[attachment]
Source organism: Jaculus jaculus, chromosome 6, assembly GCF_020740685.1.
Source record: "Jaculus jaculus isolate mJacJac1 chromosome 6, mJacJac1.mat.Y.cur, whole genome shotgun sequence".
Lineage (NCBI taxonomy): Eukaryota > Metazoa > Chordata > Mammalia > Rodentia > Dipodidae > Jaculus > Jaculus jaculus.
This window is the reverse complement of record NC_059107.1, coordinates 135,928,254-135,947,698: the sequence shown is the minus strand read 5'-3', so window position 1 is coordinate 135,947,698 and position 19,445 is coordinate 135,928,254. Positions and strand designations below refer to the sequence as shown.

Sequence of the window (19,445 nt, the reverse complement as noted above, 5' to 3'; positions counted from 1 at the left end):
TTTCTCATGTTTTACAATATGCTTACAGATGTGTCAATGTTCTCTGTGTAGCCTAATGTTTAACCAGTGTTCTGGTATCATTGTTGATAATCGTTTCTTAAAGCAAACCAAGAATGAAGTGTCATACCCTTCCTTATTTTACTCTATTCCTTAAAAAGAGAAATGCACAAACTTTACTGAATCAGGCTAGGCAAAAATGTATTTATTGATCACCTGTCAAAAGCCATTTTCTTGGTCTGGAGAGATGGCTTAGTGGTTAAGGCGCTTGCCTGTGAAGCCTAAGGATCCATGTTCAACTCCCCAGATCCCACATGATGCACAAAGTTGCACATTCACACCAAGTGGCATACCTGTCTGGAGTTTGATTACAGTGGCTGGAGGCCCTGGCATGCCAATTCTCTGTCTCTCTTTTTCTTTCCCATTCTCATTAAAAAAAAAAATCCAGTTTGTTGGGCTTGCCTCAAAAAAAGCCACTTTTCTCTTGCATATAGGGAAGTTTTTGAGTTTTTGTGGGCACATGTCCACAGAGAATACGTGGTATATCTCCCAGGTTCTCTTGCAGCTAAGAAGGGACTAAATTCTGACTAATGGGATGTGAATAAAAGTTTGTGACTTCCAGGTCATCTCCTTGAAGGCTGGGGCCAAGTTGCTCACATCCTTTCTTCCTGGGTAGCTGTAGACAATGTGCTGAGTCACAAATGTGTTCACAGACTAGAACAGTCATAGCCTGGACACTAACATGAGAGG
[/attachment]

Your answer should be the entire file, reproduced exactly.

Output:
Source organism: Jaculus jaculus, chromosome 6, assembly GCF_020740685.1.
Source record: "Jaculus jaculus isolate mJacJac1 chromosome 6, mJacJac1.mat.Y.cur, whole genome shotgun sequence".
Lineage (NCBI taxonomy): Eukaryota > Metazoa > Chordata > Mammalia > Rodentia > Dipodidae > Jaculus > Jaculus jaculus.
This window is the reverse complement of record NC_059107.1, coordinates 135,928,254-135,947,698: the sequence shown is the minus strand read 5'-3', so window position 1 is coordinate 135,947,698 and position 19,445 is coordinate 135,928,254. Positions and strand designations below refer to the sequence as shown.

Sequence of the window (19,445 nt, the reverse complement as noted above, 5' to 3'; positions counted from 1 at the left end):
TTTCTCATGTTTTACAATATGCTTACAGATGTGTCAATGTTCTCTGTGTAGCCTAATGTTTAACCAGTGTTCTGGTATCATTGTTGATAATCGTTTCTTAAAGCAAACCAAGAATGAAGTGTCATACCCTTCCTTATTTTACTCTATTCCTTAAAAAGAGAAATGCACAAACTTTACTGAATCAGGCTAGGCAAAAATGTATTTATTGATCACCTGTCAAAAGCCATTTTCTTGGTCTGGAGAGATGGCTTAGTGGTTAAGGCGCTTGCCTGTGAAGCCTAAGGATCCATGTTCAACTCCCCAGATCCCACATGATGCACAAAGTTGCACATTCACACCAAGTGGCATACCTGTCTGGAGTTTGATTACAGTGGCTGGAGGCCCTGGCATGCCAATTCTCTGTCTCTCTTTTTCTTTCCCATTCTCATTAAAAAAAAAAATCCAGTTTGTTGGGCTTGCCTCAAAAAAAGCCACTTTTCTCTTGCATATAGGGAAGTTTTTGAGTTTTTGTGGGCACATGTCCACAGAGAATACGTGGTATATCTCCCAGGTTCTCTTGCAGCTAAGAAGGGACTAAATTCTGACTAATGGGATGTGAATAAAAGTTTGTGACTTCCAGGTCATCTCCTTGAAGGCTGGGGCCAAGTTGCTCACATCCTTTCTTCCTGGGTAGCTGTAGACAATGTGCTGAGTCACAAATGTGTTCACAGACTAGAACAGTCATAGCCTGGACACTAACATGAGAGG